Fire Service Membership Council

Fire Service Membership Council

Fire Service Membership Council



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Fire News From Around the World

Fire News from the US

 September is 13th Annual Campus Fire Safety Month

By Ed Comeau, Publisher

Campus Firewatch


National Campus Fire Safety Month has brought schools and communities together for 13 years to educate students and parents about the dangers of college fire safety. Each year, I send a letter, co-signed by parents who have lost children in college-related fires, to the nation’s governors asking them to sign proclamations. To date, there have been 370 proclamations issued recognizing September as Campus Fire Safety Month.

Each September, education programs are held across the country to teach students about their role in fire safety – how to choose fire-safe housing, whether it is on- or off-campus; how to prevent a fire, and what to do if one does break out. These skills are not only for the time they are in school, but are lessons for life.

Does it work, does National Campus Fire Safety Month make a difference? Is the heightened awareness and education working?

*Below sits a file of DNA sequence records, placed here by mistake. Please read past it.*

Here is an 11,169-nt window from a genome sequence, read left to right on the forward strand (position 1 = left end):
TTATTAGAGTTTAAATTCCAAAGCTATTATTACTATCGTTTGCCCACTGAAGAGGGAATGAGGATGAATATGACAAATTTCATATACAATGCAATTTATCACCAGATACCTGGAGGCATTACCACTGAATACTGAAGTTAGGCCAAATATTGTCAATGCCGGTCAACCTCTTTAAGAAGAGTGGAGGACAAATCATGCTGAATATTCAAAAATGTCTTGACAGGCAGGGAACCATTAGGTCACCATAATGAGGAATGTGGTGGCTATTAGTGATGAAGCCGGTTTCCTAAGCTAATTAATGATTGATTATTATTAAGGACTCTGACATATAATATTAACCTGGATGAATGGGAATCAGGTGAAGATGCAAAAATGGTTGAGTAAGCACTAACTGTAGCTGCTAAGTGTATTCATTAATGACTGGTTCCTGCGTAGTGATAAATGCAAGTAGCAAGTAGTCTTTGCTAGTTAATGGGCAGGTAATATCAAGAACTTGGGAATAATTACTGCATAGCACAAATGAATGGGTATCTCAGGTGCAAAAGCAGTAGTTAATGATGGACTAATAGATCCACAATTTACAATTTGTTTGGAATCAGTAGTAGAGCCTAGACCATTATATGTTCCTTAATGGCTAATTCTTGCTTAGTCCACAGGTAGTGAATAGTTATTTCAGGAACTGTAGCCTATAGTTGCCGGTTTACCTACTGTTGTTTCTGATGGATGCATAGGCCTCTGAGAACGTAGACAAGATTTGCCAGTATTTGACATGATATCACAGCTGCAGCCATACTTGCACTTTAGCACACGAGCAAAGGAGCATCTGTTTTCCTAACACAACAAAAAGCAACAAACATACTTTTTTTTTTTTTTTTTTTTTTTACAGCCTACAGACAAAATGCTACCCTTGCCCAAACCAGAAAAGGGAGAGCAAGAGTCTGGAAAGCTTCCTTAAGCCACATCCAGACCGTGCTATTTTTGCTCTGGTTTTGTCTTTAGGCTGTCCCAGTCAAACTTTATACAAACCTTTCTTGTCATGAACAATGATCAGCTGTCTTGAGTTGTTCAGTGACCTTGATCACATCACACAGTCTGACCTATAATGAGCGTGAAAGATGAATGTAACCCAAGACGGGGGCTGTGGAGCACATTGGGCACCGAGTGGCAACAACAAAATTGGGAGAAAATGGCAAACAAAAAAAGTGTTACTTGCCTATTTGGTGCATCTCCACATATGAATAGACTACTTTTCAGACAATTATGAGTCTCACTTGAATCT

There has been a significant drop in the number of college-related fire deaths. From a high of 20 fire deaths in the 2006-2007 academic year, fatalities have dropped to a point where in 2015-2016 there were no fire deaths for the first time since 2000.

But we really need to turn our focus to the off-campus environment where 87% of fire deaths happen. The last fire death in a residence hall was in 2005 and the last in Greek housing was in 2006, and this is an incredible testimony to the work that is being done to make these occupancies safer.

Many of the places where students are living are converted one- and two-family houses or apartments and, in college towns, off-campus housing is in strong demand which means that landlords can charge high rents. As a result, students try to fit as many people as they can into a unit, creating dangers from over-occupancy.